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Linking Medical Errors, Nurses' 12-Hour Shifts

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   October 05, 2010

It's well known that caregiver fatigue is a huge cause of medical errors, whether the caregiver involved is a new resident coming off a marathon week or an overworked nurse pulling back-to-back shifts.

A few months ago, the Accreditation Council for Graduate Medical Education placed new restrictions on the hours residents can work and the supervision they receive. This follows years of research into new physicians' training and the effect long hours and tiredness play in performance and contribute to poor quality care. A 2004 study found that first-year residents working all night were responsible for more than half of preventable adverse events.

Nurses don't have the same extraordinarily-long work requirements as residents—and they clearly perform very different tasks—but like residents, they work long shifts and suffer from fatigue. Studies have linked nurse fatigue with medical errors, poor quality care, stress, and burnout.

There are many reasons for nurse fatigue, but one stands out as pretty easy to fix: shift length. It's no wonder that nurses are fatigued when 12-hour shifts are the norm. Despite the fact the Institute of Medicine has recommended limiting use of 12-hour shifts, it's standard practice throughout the profession. Nurses routinely work back-to-back-to-back 12-hour shifts.

At the recent Nursing Management Congress in Grapevine, TX, held September 23-25, I attended a presentation by Cole Edmonson, CNO/vice president of patient care services at Texas Health Presbyterian Hospital in Dallas. Edmonson noted that research is helping us understand the dangers nurse fatigue presents to patients and to nurses themselves. He called 12-hours shifts a dead idea whose time has passed and suggested they may cause more problems than they solve. He asked attendees whether it is time to declare the end of 12-hour shifts.

I can't imagine working a 12-hour day as a nurse. Nursing is a professional job, requiring college education and high-level thinking. But it's also manual labor. Nurses are on their feet all day, running everywhere, lifting patients, changing dressings, inserting IVs, and all the other direct patient care responsibilities.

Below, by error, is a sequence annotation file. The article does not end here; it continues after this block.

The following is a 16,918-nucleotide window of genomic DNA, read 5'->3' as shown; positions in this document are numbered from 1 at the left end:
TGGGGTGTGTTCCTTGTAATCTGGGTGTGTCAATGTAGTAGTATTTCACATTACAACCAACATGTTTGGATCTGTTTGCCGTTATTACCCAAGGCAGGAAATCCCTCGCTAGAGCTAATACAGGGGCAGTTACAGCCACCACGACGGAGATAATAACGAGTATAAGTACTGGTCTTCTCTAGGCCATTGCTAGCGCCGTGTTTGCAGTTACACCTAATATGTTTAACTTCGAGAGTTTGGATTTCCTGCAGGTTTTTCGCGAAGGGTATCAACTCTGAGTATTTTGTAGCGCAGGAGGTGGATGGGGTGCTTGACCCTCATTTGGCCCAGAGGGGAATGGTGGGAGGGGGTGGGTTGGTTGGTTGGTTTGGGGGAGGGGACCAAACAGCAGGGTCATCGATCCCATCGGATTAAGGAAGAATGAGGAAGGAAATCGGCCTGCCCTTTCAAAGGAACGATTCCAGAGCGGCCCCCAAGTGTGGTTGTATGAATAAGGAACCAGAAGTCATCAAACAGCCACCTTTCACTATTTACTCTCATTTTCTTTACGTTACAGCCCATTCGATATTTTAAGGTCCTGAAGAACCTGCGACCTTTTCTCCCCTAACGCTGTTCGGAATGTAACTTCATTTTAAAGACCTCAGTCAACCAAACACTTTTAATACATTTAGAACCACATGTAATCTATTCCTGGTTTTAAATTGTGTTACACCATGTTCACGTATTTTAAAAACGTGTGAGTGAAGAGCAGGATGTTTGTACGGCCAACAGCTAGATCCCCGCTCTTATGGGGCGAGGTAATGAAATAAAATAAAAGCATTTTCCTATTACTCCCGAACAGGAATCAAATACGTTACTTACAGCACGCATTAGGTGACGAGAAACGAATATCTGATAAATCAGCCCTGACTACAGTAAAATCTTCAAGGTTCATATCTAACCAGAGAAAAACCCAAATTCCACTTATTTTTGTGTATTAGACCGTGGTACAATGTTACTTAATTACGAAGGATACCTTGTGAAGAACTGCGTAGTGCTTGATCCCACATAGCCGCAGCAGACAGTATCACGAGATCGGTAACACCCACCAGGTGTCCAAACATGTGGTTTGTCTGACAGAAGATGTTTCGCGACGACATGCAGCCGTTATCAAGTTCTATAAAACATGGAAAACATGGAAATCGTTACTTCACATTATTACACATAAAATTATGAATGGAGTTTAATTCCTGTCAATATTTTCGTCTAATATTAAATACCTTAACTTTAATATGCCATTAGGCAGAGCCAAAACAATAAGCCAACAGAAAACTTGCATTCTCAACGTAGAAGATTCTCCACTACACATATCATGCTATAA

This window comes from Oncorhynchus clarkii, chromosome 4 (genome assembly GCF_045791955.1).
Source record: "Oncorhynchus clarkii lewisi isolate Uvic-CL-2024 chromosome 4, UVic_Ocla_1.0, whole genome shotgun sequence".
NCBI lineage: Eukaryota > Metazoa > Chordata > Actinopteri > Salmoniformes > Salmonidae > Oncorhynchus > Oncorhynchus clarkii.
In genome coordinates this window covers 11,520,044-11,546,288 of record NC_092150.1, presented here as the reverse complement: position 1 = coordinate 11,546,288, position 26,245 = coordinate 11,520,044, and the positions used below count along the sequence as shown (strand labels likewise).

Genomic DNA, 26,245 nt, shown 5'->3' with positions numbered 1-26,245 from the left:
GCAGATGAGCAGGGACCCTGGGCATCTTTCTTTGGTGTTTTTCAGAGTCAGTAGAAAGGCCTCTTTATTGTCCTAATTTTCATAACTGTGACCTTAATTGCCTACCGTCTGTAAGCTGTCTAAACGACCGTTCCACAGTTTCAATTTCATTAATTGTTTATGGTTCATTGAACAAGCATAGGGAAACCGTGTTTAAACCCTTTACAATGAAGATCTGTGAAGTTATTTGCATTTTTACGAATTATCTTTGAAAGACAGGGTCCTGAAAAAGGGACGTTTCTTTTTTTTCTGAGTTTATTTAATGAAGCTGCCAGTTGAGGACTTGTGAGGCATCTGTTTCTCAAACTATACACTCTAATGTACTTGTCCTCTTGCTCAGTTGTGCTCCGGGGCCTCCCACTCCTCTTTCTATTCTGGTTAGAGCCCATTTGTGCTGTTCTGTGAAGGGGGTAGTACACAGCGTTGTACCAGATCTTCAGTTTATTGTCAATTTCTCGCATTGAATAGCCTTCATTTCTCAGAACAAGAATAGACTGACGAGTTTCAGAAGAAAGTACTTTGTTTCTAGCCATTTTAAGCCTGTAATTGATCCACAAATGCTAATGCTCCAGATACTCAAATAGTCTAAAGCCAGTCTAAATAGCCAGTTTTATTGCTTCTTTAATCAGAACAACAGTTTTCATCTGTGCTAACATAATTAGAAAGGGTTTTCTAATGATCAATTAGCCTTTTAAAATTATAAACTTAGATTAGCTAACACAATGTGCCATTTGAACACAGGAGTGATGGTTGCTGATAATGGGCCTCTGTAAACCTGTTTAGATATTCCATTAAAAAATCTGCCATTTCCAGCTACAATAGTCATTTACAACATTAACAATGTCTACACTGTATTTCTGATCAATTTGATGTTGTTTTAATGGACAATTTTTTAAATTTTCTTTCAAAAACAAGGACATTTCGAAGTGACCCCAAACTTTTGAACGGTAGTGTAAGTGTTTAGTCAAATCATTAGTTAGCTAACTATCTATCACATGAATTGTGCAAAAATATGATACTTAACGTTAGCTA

It's no wonder that nurses are fatigued. Shifts include mountains of paperwork, difficult patients and families, and hundreds of tasks. Somewhere in all this nurses make time to connect with their patients, expressing compassion and empathy. Let's not forget that 12-hour shifts also frequently run into overtime, when the nightmare shift means they have to stay late to complete their charting.

Over the next few years, more studies will be published that show the danger of nurse fatigue. What if hospitals preempted the public outcry and started reducing 12-hour shifts now? Let's focus on shifts that are best for patients, nurses, and hospitals alike. This means ending rigidity and allowing greater flexibility. 

Senior leadership can embrace creative staffing and scheduling options that increase satisfaction for nurses and improve efficiency. For example:

  • Staggered shifts—Nurses who want to be full time but not work more than two 12-hours shifts in a row could take two 12-hour shifts and two eight hour shifts, which gives them three days off (and five evenings) to be with family and friends each week
  • Group sharing—A group of nurses bands together and signs up for eight-hour shifts, but they match each other to ensure the entire 24 hours are covered
  • Peak-time shifts—Eight-hour, four-hour, two-hour-shifts—or any combination—make a huge difference on units during busy hours
  • Multi-task shifts—Combine roles within a regular shift, such as four-hours patient care, two hours precepting and mentoring new nurses, and two hours in committee work
  • Job sharing—Two or more nurses split a full-time schedule

Of course, one of the biggest barriers may be nurses themselves. Many like being able to work a full time job in only three days and have a long period of time off, which is especially attractive to young generation Y nurses who place high value on having a work-life balance. Twelve-hour shifts are a relatively new invention, however, and nurses used to be just fine working eight-hour shifts.

If we accept the fact that nurse fatigue is a serious issue, then eliminating 12-hour shifts seem like an obvious place to start.

See Also:
Top 10 Most Costly, Frequent Medical Errors

Rebecca Hendren is a senior managing editor at HCPro, Inc. in Danvers, MA. She edits and manages The Leaders' Lounge blog for nurse managers. Email her at

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